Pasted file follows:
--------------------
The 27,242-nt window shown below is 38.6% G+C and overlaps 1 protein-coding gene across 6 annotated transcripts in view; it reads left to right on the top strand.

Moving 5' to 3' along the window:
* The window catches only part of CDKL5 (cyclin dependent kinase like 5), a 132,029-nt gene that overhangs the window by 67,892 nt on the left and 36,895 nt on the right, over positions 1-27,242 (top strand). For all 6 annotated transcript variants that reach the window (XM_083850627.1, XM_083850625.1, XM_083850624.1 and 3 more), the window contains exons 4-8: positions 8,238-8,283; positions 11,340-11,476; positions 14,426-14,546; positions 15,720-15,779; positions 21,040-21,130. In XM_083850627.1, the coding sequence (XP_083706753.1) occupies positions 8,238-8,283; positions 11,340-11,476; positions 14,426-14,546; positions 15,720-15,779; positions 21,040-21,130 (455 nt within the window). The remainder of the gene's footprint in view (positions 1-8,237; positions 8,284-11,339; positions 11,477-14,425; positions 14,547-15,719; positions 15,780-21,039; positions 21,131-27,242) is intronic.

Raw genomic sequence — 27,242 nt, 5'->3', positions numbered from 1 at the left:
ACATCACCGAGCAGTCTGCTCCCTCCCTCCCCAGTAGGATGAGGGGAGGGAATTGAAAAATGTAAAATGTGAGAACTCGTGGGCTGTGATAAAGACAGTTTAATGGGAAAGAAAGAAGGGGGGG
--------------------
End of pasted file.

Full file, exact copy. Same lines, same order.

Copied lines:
The 27,242-nt window shown below is 38.6% G+C and overlaps 1 protein-coding gene across 6 annotated transcripts in view; it reads left to right on the top strand.

Moving 5' to 3' along the window:
* The window catches only part of CDKL5 (cyclin dependent kinase like 5), a 132,029-nt gene that overhangs the window by 67,892 nt on the left and 36,895 nt on the right, over positions 1-27,242 (top strand). For all 6 annotated transcript variants that reach the window (XM_083850627.1, XM_083850625.1, XM_083850624.1 and 3 more), the window contains exons 4-8: positions 8,238-8,283; positions 11,340-11,476; positions 14,426-14,546; positions 15,720-15,779; positions 21,040-21,130. In XM_083850627.1, the coding sequence (XP_083706753.1) occupies positions 8,238-8,283; positions 11,340-11,476; positions 14,426-14,546; positions 15,720-15,779; positions 21,040-21,130 (455 nt within the window). The remainder of the gene's footprint in view (positions 1-8,237; positions 8,284-11,339; positions 11,477-14,425; positions 14,547-15,719; positions 15,780-21,039; positions 21,131-27,242) is intronic.

Raw genomic sequence — 27,242 nt, 5'->3', positions numbered from 1 at the left:
ACATCACCGAGCAGTCTGCTCCCTCCCTCCCCAGTAGGATGAGGGGAGGGAATTGAAAAATGTAAAATGTGAGAACTCGTGGGCTGTGATAAAGACAGTTTAATGGGAAAGAAAGAAGGGGGGG